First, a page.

Although Houston ranks as the fifth largest metro area in the U.S., it's not among the country's 10 biggest data center markets, unlike Dallas-Fort Worth and Austin/San Antonio. According to DataCenterMap.com, 40 data centers operate in the Houston area. A number of the region's data centers are in North Houston, The Woodlands, and Katy, according to datacenterHawk.

Among Data Foundry's competitors in the Houston market are CyrusOne Inc., Skybox Datacenters LLC, and Stream Data Centers LP — all based in Dallas — and San Francisco-based Digital Realty Trust Inc., according to datacenterHawk.

Customers of Data Foundry's Houston 2 Data Center include Carrizo Oil & Gas Inc., FMC Technologies Inc., Marathon Oil Corp., and Mattress Firm Inc. — all based in Houston — and Galveston-based Moody National Bank.

Houston 2 offers a 185 mph wind-rated infrastructure and an elevation above the 500-year floodplain. During Hurricane Harvey, tenants didn't lose power or network service, or experience flooding, Data Foundry says.

Data Foundry has operated data centers in the Houston area since 2002. Its other Houston data center, inside the Marathon Oil Tower at 5555 San Felipe St., comprises 20,000 square feet.

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Houston makes play to score soccer innovation

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Houston is kicking up its 2026 FIFA World Cup bid by a notch or two with a new innovative initiative.

The Houston 2026 World Cup Bid Committee on October 14 committed to establishing the nonprofit Soccer Innovation Institute if Houston becomes a host city for the FIFA World Cup.

"The institute will rely on Houston's spirit of innovation to create a united community investment in building a legacy that goes well beyond the city," according to a news release announcing the potential formation of the nonprofit.

The soccer institute, made up of a network of experts and leaders from various global organizations, would conduct specialized think tanks and would support a series of community programs.

"As the energy capital of the world, the global leader in medicine, the universal headquarters for NASA, and the home to numerous sports tech companies, Houston has an abundance of resources that are unmatched by other cities," Houston billionaire John Arnold, chairman of the 2026 bid committee, says in a news release. "By bringing these organizations together under one umbrella, the Soccer Innovation Institute presents the ultimate opportunity to redefine the player and fan experience, and develop a lasting legacy for the long-term benefit of the FIFA World Cup."

Houston Mayor Sylvester Turner says the institute would align with the city's efforts to build a strong ecosystem for innovation, along with its passion for soccer.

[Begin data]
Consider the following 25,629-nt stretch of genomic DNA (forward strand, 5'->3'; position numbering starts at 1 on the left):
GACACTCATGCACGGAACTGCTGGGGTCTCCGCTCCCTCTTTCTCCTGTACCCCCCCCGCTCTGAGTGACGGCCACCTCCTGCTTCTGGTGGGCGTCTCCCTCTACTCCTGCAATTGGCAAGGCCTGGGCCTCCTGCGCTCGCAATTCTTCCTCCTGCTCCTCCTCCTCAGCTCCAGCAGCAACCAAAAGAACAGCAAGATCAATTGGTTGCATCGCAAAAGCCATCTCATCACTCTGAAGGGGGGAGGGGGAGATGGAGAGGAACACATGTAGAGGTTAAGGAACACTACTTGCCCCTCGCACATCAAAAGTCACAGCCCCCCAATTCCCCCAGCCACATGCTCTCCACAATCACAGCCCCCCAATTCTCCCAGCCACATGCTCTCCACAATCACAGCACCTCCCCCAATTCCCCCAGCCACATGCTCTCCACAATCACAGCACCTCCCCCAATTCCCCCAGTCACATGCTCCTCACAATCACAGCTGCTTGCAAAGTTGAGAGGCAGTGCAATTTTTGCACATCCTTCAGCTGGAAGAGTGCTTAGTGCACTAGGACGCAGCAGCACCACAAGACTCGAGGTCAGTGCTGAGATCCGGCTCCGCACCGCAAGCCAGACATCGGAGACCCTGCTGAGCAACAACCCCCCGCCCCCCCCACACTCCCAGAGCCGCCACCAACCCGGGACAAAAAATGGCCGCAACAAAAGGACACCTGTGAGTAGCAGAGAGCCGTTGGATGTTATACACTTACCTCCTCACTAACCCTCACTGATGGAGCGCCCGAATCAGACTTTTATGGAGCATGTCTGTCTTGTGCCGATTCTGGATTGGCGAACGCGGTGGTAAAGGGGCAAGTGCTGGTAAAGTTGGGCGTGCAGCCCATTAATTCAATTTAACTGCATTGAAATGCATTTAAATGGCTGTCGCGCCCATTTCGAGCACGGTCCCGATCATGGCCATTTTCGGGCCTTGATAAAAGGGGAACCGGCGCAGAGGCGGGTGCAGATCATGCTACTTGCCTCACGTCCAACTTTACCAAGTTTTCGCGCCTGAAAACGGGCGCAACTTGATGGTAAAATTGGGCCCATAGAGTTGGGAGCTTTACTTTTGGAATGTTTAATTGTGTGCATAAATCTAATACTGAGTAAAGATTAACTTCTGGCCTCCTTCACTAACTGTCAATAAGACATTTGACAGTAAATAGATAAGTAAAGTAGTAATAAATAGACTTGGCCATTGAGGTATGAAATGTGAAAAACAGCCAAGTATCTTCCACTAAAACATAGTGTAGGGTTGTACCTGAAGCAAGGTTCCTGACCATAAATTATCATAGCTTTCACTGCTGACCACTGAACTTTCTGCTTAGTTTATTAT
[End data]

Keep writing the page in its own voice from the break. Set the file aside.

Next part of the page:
"Houston is recognized as a leader in technology and innovation. We have many innovation hubs around the city that bring bright minds into collaborative spaces where the whole is greater than the sum of the parts," the mayor says.

Held every four years, the World Cup assembles national men's soccer teams from around the world in one of the most planet's most watched sporting events. The traditional 32-team tournament will expand to 48 teams in 2026. After 2026, the World Cup might be staged every two years.

Among those collaborating on the Houston 2026 bid are NRG, the Texas Medical Center, Shell, Chevron, the U.S. Soccer Foundation, the Council for Responsible Sport, the Houston Dynamo, the Houston Dash, the City of Houston, Harris County, and Houston First.

The FIFA World Cup 2026 will be played in 16 cities across the U.S., Mexico, and Canada. Houston and Dallas are among the 17 cities vying to become a U.S. host. A final decision is expected in the first half of 2022. If Houston is selected, it will host six World Cup games at NRG Stadium.

Between October 21 and November 1, World Cup delegates will visit eight cities in the running to be North American hosts: Houston, Dallas, Kansas City, Cincinnati, Denver, San Francisco, Seattle, and Monterrey, Mexico.

Why small businesses are a big deal in Pearland

Small Business, Big Success

Here's a fun fact: 82 percent of businesses in Pearland are locally owned.

Besides providing a warm, fuzzy feeling, that fact actually has a big impact on what the the Lower Kirby city has to offer other companies that are looking to relocate.

Understanding that small businesses are vital to the local economy, the Pearland Economic Development Corporation does all it can to support the formation and growth of new businesses.

To gain a better understanding of the needs of local businesses, PEDC recently conducted a survey of all businesses in the community. The survey found that 92 percent of business owners felt that Pearland is a great place to live, work, and operate a business, and more than 80 percent of survey respondents gave excellent or good marks to Pearland as a place to do business — higher than the national comparison.